A long-term deal between Apple and Google has been scrutinized by UK regulators at a cost of $1.5 billion to become the default search engine for Safari users in the UK,media reported. Clearly, the “strong and strong” agreement has created a major obstacle to Google’s competitors entering the market and expanding their business. To that end, regulators have proposed limiting Apple’s profits from such deals, or allowing users to choose their preferred default search engine when setting up devices.
Infographic (from How-To-Geek)
For years, the mobile Safari browser has used Google as its default search engine. Not only does this make the iPhone a significant source of revenue for Google’s mobile advertising business, but it also gives it a bigger advantage over its competitors.
A court filing in 2014 showed that Google paid Apple $1 billion to ensure it continued to serve as the default search engine for Safari, a mobile browser in the U.S. Analysts estimate that the numbers will increase in the coming years.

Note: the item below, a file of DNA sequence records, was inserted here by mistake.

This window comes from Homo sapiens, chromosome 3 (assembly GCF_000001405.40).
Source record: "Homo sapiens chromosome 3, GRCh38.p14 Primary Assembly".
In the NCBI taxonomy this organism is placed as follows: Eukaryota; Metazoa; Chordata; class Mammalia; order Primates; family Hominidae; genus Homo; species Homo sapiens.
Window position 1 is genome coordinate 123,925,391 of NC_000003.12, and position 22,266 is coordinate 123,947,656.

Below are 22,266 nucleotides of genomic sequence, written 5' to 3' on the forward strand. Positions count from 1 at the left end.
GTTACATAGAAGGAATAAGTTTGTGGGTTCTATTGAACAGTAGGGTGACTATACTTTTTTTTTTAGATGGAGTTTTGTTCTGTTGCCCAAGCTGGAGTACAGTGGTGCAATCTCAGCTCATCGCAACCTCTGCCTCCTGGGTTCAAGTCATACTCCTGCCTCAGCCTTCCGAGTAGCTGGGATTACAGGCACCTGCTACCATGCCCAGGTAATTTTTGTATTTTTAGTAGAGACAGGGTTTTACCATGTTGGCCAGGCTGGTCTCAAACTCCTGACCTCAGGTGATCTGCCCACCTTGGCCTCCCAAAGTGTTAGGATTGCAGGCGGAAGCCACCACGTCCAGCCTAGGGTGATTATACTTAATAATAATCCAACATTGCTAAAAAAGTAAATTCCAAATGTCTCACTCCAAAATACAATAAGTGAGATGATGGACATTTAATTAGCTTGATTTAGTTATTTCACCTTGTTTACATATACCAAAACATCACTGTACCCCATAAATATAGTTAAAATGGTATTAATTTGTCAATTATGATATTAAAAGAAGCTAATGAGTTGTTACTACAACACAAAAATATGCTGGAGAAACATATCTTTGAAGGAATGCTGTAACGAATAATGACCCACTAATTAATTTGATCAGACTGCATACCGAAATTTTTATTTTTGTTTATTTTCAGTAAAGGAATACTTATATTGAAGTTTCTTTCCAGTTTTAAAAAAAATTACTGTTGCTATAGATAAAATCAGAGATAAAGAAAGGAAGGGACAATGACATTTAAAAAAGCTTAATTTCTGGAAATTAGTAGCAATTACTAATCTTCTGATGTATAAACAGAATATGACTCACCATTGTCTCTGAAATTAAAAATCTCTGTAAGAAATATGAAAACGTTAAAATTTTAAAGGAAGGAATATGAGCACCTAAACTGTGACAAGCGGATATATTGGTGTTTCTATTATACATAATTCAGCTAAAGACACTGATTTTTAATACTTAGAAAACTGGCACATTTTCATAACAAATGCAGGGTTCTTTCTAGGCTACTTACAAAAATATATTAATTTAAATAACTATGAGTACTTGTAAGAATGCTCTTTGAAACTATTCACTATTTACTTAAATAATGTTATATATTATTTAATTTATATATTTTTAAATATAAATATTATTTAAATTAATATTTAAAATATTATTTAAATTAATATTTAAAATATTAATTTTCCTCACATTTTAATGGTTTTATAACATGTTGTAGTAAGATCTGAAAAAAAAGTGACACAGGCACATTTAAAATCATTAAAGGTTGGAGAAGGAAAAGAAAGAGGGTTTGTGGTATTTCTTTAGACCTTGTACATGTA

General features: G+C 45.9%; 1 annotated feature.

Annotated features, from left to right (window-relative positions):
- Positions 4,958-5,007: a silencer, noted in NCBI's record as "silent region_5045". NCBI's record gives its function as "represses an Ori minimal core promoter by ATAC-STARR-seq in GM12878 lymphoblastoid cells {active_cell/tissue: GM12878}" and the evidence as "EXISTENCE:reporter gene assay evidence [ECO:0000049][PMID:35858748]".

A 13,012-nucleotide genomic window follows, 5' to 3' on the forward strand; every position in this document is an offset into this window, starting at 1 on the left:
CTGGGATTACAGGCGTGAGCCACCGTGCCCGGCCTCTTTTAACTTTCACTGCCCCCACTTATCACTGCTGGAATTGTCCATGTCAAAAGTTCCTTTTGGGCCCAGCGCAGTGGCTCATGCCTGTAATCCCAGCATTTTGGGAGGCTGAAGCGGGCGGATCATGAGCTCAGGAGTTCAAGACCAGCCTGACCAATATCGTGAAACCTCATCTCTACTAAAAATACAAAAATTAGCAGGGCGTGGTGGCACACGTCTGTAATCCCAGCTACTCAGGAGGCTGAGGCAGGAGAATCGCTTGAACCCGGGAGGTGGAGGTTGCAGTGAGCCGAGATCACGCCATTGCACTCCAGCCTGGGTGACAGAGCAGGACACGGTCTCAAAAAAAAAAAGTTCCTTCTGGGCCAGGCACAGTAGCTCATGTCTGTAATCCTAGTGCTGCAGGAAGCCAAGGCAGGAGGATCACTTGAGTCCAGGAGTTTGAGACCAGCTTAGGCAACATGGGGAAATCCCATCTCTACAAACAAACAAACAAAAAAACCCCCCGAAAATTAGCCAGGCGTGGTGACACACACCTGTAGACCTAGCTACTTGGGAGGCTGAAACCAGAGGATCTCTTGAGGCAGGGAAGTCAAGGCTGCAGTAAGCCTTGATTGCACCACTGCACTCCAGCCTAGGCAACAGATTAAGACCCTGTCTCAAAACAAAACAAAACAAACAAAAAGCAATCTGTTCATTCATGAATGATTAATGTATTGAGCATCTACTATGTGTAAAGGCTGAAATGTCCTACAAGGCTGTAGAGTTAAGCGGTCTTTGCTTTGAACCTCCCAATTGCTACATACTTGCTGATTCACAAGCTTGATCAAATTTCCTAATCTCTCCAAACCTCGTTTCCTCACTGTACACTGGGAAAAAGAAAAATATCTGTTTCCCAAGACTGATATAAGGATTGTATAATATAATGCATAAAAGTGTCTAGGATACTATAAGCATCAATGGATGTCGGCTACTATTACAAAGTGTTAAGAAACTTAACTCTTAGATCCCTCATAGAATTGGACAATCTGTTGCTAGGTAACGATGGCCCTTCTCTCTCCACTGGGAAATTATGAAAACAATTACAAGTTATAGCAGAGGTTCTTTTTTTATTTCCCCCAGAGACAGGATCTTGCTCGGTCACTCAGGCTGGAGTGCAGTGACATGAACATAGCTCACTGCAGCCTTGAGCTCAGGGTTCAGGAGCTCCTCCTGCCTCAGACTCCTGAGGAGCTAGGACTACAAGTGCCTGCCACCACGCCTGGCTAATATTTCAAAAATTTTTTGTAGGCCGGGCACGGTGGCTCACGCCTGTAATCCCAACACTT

Apple is clearly happy to accept that, although no specific figures have been publicly disclosed, there is speculation that the company could easily generate about $9 billion in revenue a year.
Regulators, however, worry that such a huge deal will stifle competition in the UK mobile search market, which last year was a 50 per cent premium to the US market, which has a much larger population base.
In the face of Google’s money offensive, rivals such as Microsoft’s Bing and DuckDuckGo clearly won’t get the “golden ad bit” on the iPhone browser.
In recent years, EUROPEAN Union and US regulators have become increasingly focused on big technology companies, fearing that the size and power of Silicon Valley giants will allow them to ignore antitrust principles. At the practical level, however, fines are higher in the EU.